I will be taking the Zertifikat Deutsch exam soon, and was looking for tips and ideas on the preparation required. This exam is legally recognized, for instance for citizenship applications, and has roughly a B1 level.

Are there any specific resources that are helpful for preparing for this exam, apart from German learning material?

More specifically I'm not looking for resources that help you learn the language to the requisite level, but more focussed information on taking the exams themselves. Perhaps those who have already taken the exam could give tips on areas that require extra preparation; the sort of language quality that is measured, for instance grammatically correct or simply getting the idea across. Especially useful would be tools like cramming guides focussed more on clearing the exams than on teaching the finer points of the language.

3 Answers 3


I took the Zertifikat Deutsch two years ago at the Goethe Institut Berlin. It was pretty tough for me since I was just starting out, but did manage to pass with a good grade with some work.

Since Takkat already provided some resources for you, let me give you some advice which is specifically tailored to the Zertifikat Deutsch.

The following advice is relevant so long as the exam remains bound to its 2009 rules (it is at the moment, but since this answer will live forever, people should check before taking what I write below too literally).

  • Do take into consideration what Takkat has written. However, and I can not recommend this strongly enough, be very very harsh on yourself when correcting.

  • As to your question about whether 'the idea' is enough or to obsess with the grammar: I can not emphasise the latter strongly enough. Just 'an idea' or even 'essentially correct' is not good enough. An interesting, evocative sentence with a grammatical error is worse than a boring plain sentence with no grammatical error. I would recommend that, even if you have a large vocabulary, you only write sentences in the exam which you are 100% sure are completely grammatically correct. This means every declination, every gender, everything.

  • The listening component is difficult, not because of the large vocabulary, convoluted situations, or strange grammar used. It is difficult because people are talking quickly and in 'every day' situations. The only way to study for this is to be exposed to German spoken in a real-world situation. This means not spoken to you if you are a learner. I would recommend watching TV, listening to the radio, and watching movies without subtitles.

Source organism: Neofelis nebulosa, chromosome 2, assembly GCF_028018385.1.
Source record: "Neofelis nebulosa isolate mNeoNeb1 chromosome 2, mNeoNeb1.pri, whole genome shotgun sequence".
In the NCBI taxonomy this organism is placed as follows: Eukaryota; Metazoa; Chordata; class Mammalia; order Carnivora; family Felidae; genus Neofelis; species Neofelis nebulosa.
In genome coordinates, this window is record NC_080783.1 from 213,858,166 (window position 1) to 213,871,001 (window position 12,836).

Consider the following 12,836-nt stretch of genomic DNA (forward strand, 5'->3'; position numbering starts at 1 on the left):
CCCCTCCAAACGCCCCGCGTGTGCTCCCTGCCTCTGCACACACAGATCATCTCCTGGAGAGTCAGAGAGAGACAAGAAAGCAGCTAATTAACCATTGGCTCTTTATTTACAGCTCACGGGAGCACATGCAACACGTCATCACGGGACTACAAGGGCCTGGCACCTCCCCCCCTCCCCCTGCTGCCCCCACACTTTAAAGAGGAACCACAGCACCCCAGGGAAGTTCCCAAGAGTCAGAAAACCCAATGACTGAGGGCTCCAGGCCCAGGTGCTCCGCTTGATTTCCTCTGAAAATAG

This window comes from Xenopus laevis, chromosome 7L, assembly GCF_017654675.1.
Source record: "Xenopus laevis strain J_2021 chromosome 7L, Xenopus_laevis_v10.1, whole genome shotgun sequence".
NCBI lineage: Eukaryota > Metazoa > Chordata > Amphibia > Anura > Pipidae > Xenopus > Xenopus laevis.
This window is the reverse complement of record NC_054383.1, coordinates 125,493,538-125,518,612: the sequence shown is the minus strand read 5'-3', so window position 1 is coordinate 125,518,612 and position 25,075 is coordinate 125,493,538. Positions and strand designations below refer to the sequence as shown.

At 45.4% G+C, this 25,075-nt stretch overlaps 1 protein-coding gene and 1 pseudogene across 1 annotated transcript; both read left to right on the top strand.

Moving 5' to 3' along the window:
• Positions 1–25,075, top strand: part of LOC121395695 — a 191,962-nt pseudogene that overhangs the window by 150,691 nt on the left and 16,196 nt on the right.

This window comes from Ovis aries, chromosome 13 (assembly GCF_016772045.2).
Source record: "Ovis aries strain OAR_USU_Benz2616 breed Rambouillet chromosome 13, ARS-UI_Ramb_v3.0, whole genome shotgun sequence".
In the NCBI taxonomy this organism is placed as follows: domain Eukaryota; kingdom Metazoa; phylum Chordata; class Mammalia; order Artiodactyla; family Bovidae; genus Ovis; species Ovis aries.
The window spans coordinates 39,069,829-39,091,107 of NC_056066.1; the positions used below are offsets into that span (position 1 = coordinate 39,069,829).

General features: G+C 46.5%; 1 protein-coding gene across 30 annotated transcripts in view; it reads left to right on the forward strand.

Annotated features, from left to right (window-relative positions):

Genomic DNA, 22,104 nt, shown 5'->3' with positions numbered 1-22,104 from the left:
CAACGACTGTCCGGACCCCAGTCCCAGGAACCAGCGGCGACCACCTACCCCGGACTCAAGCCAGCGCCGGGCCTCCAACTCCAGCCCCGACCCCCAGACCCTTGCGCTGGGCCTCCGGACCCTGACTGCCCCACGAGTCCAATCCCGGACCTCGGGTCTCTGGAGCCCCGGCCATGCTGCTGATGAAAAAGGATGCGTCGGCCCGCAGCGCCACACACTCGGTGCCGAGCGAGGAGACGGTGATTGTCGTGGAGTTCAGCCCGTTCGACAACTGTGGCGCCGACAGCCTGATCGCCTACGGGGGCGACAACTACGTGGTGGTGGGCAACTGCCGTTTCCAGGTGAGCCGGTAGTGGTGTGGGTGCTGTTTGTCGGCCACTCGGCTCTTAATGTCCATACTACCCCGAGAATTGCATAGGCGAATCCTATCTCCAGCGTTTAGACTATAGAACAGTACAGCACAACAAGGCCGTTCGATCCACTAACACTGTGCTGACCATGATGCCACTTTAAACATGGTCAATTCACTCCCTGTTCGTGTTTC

• The letter writing component was heavily weighted in my test. Lots of people who study a lot choose to write long letters with a lot of detail and manage (at best) only a couple of grammatical errors. This is the wrong decision. You want to write a few practice letters in standard situations (coming to visit, organising a party with a friend, writing to an old colleague, etc) which are less than a page, direct and to the point, with correct sign-on and sign-offs, in the correct tense and completely 100% grammatically correct.

  • The speaking component is not very difficult in comparison with the other two. You are allowed a few minor grammatical errors while speaking, although some things are heavily penalised. With all your work for the other parts getting the grammar right here should be a cakewalk. You need to not be intimidated by speaking German with native German speakers.

  • Caveat: At the B1 level you are expected to know certain grammatical constructions. While I recommend only writing sentences which are 100% grammatically correct, you must also give at least a couple of examples of the more complicated constructions when writing the letter and when speaking in the oral exam. Practically, this means learning a few standard sentences with particles like "entweder", "um .. zu", "so .. dass" and so on.

I hope this helps. Good luck!

  • So the emphasis isn't on how MUCH you know, but how WELL you know it, even a little bit. Right?
    – Tom Au
    Apr 30, 2012 at 18:29
  • 2
    @TomAu That's the general idea, and is especially true for the letter writing component. For the other components a broad 'basic knowledge' will go far, allowing you to better understand the reading comprehension and what people are saying when trying to listen. When responding yourself, the examiners are more lenient, although it never hurts to only use constructions and words with which you are very comfortable. As an example, I added "-chen" to any word (where appropriate, with change in umlauts if required) of which the genus wasn't immediately clear to me. May 31, 2012 at 9:52

From the Goethe Institut there are some ressources for the B1 exams free for download from here:


There you will find

  • A sample exam for candidates
  • Samples for examiners
  • MP3 audio file for listening comprehension tests
  • Various regulations, other informations and a manual
  • There is a lot of additional material out there. Take a look here. Anyways, I would recommend to look for a preparation course in a certified school near you, where you can learn-to-the-test.
    – konkret
    May 13, 2014 at 16:29

I'd just like to add one little thing to what Glen said about the listening part being difficult. When I took the test (2001), the listening section had some speakers with quite strong regional accents (I'm pretty sure at least one of them was Austrian). So if you can get used to listening to some different accents, that would probably help a lot.

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